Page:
Foreign Affairs Committee Passes Legislation Expanding Scholarships for Women in PakistanPress Release
Washington, D.C. – Today, the House Foreign Affairs Committee, chaired by Rep. Ed Royce (R-CA), passed H.R. 3583, the Malala Yousafzai Scholarship Act, as amended. The legislation, authored by Rep. Ileana Ros-Lehtinen (R-FL), expands the number of scholarships available to Pakistani women under the Merit and Needs-Based Scholarship Program.
Today’s vote follows this morning’s Committee hearing entitled “Women’s Education: Promoting Development, Countering Radicalism,” which examined how the education of women in countries prone to violent extremism can create economic opportunities and help counter the spread of radicalism.
A summary of the Committee action, including adopted amendments, is available HERE.
During today’s markup Chairman Royce said: “We just heard today how even a modest investment in educating women and girls in the developing world – and in areas beset by poverty and radicalism in particular – can pay long-term dividends that help stabilize societies, promote economic growth, and advance U.S. national security objectives. That is why HR 3583 is important. I want to thank Chairman Emeritus Ros-Lehtinen for her leadership on this issue.
“I have for years expressed concern about the appalling state of education in places like Afghanistan and Pakistan, and the subsequent rise of deobandi schools that prey upon the disenfranchised and breed radicalism.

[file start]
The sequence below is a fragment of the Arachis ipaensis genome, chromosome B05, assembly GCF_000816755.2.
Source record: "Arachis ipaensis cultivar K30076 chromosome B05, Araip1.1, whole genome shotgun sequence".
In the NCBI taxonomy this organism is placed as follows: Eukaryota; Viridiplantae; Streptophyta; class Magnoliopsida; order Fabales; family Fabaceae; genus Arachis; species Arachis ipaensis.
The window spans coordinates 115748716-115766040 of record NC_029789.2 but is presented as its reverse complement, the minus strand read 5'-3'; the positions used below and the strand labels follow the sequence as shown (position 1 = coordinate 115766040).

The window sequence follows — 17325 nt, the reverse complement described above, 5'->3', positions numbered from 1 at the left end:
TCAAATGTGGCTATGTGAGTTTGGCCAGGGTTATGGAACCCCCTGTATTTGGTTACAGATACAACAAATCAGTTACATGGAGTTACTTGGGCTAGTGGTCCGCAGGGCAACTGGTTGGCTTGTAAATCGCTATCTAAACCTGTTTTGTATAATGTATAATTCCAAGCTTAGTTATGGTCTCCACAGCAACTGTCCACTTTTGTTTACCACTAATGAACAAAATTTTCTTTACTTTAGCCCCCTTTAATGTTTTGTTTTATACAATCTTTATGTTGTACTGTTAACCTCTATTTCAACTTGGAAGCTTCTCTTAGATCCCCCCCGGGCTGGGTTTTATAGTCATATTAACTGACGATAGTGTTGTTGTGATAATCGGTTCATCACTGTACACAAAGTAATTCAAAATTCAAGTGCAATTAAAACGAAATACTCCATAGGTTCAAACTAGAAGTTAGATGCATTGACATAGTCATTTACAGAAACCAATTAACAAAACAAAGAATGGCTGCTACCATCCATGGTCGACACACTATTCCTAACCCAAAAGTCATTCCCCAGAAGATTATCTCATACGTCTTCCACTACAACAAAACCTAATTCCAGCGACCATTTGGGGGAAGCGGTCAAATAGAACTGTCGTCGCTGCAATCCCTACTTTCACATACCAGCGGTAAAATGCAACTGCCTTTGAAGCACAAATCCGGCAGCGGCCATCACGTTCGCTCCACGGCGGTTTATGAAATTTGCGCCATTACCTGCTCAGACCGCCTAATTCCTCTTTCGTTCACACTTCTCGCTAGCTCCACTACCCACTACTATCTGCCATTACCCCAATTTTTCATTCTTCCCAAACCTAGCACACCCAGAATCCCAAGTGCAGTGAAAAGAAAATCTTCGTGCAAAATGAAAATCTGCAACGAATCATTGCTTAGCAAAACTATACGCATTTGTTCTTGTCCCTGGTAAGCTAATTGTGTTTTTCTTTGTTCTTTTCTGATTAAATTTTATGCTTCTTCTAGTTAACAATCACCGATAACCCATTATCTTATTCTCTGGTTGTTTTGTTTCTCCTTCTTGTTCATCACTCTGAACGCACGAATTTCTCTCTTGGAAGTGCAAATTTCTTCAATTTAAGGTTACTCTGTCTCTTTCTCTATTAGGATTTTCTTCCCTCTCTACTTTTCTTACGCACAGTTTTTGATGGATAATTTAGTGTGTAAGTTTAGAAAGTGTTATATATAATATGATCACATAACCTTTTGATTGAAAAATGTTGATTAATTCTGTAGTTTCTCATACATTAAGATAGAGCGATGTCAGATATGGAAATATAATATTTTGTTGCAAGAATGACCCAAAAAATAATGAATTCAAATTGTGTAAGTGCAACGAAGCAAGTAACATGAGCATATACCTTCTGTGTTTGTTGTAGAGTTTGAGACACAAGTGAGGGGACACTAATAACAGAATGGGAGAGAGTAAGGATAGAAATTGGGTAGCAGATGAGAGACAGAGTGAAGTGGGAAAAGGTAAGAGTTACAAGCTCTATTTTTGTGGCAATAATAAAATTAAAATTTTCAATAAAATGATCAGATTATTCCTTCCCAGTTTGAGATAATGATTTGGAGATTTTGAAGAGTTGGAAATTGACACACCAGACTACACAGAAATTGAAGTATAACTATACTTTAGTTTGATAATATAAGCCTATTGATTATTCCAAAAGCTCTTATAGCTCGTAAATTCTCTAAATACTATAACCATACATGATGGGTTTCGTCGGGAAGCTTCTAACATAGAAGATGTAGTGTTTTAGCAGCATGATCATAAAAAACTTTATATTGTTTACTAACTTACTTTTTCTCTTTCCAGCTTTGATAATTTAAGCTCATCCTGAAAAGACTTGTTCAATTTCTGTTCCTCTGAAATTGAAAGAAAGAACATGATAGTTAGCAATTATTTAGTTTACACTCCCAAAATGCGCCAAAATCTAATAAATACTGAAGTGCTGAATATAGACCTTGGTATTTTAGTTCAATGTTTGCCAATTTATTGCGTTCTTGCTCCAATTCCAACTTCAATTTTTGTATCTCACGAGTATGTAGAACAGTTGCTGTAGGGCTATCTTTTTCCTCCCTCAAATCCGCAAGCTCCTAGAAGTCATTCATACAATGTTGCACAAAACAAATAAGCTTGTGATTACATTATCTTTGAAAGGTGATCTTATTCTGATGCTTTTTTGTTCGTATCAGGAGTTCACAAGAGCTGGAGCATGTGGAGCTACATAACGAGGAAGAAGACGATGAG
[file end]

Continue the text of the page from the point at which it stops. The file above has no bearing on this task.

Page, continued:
“The situation for women in areas where access to education is actively suppressed is particularly grim. In Pakistan’s North-West Frontier Province and Baluchistan, for example, literacy among women is between just three and eight percent.
“It’s fitting that the bill before us would be named for Malala Yousafzai – who at the age of fifteen dared to defy the Taliban, was brutally assaulted for her efforts, and ultimately inspired a generation of women and girls to demand their fundamental right to be educated.
“H.R. 3583 requires USAID to award at least half of the scholarships made available through its existing Merit and Needs-Based Scholarship Program in Pakistan to women. It adds no new money to the program. It simply provides support and policy guidance.
“I am particularly pleased that the Substitute Amendment contains language emphasizing the importance of consulting with and leveraging investments by the private sector and Pakistani diaspora communities in the United States. Tapping into this vast pool of expertise and resources will prove invaluable.”